Health Ministry to open panel on vaccinating 5-11-year-olds to public

Israel Center for Disease Control committee members to answer questions submitted ahead of discussion; kids’ COVID-19 inoculations expected to begin mid-November

Illustrative: A young girl receives a COVID-19 vaccine at a temporary Clalit Health Services facility in Jerusalem, August 15, 2021. (Yonatan Sindel/Flash90)
Illustrative: A young girl receives a COVID-19 vaccine at a temporary Clalit Health Services facility in Jerusalem, August 15, 2021. (Yonatan Sindel/Flash90)

The Health Ministry announced Friday that it would open up its upcoming panel discussion on COVID-19 vaccinations for children aged 5-11 to the public, set to be aired live, and would take questions from a pre-vetted group of 20 people.

“The Israel Center for Disease Control [ICDC] decided to broadcast the debate live, and invite the public, to both voice their position to the committee members and to present questions to the experts, as part of a transparent process on the subject,” the ministry said in a statement.

It added that the ICDC would not make their final recommendation on the vaccine for 5-11-year-olds during the upcoming debate — set to take place on Thursday at 3 p.m. — but would do so at a later date.

Those who wish to be included in the panel can submit a request which must include sufficient reason for their participation. In total, 20 people from the public will be randomly selected, and given three minutes each during the debate, the ministry said.

The ministry also said the public can submit questions related to the hearing, some of which will be addressed by the committee members.

Health Ministry officials have said that Israel could greenlight coronavirus vaccines for children aged 5 to 11 starting mid-November, following the approval of the shots by US regulators. On Tuesday, a US Food and Drug Administration advisory panel voted unanimously with one abstention that the vaccine’s benefits in preventing COVID-19 in that age group outweigh any potential risks.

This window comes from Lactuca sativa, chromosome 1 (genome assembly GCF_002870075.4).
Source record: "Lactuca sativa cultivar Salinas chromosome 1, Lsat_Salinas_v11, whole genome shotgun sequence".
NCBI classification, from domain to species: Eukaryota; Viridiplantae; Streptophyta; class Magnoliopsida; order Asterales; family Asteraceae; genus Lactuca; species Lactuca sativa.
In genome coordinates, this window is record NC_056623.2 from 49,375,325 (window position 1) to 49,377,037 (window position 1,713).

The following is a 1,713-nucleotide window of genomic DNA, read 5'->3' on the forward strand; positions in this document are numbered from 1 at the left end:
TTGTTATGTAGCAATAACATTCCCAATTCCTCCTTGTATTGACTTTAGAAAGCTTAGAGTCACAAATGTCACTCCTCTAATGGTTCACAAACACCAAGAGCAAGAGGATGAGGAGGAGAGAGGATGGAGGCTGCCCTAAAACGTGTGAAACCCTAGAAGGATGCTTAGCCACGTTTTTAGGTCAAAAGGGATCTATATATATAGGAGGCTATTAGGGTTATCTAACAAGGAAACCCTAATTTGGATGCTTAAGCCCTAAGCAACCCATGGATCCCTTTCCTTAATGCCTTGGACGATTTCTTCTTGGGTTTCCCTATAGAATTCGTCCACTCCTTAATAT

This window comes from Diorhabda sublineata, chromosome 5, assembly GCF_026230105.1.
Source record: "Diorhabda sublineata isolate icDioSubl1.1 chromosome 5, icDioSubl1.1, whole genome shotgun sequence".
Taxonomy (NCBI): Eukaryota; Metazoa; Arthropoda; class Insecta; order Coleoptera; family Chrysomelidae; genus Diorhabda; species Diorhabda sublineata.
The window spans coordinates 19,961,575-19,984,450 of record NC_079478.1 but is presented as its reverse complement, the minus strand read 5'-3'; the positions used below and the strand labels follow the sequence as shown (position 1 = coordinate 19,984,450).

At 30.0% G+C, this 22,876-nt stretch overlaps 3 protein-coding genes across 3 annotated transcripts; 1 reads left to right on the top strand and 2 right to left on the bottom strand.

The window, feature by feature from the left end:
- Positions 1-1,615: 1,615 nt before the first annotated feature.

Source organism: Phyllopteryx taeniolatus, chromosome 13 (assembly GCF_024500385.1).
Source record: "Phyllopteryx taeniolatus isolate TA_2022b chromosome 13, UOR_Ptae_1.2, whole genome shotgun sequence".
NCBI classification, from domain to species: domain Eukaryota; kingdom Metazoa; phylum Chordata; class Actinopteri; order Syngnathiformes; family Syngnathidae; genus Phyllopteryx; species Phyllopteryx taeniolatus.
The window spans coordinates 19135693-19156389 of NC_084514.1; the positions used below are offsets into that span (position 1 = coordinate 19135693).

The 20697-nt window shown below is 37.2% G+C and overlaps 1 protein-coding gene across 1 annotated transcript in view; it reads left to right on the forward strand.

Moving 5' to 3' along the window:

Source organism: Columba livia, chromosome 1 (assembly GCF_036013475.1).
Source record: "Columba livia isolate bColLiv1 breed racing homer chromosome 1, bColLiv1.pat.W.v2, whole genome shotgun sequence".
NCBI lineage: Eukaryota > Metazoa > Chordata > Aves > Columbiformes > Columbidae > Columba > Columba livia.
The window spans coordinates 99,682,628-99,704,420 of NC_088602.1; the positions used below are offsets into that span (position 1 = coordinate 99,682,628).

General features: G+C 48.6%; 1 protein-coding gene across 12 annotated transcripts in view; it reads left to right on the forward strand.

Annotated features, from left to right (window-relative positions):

A health worker prepares a COVID-19 vaccine at a Clalit health care center in Jerusalem, September 30, 2021. (Yonatan Sindel/Flash90)

In Israel, full-strength Pfizer shots are already recommended for anyone 12 or older, but pediatricians and many parents are anxiously awaiting protection for younger children to stem infections from the extra-contagious Delta variant and to help keep kids out of quarantine and in school.

The shots for children under 12 are expected to be one-third the dose for adults.

Israel appears to be at the tail end of its fourth coronavirus wave, as new infections and serious cases have ticked down over the past few weeks.

The Health Ministry said on Friday that just 651 new coronavirus cases were confirmed the previous day, with a positive testing rate of 0.92%.

There were 9,354 active cases, including 325 patients hospitalized. Of them, 227 were in serious condition, with 133 of them on respirators.

Israel’s total COVID death toll since the start of the pandemic reached 8,081.

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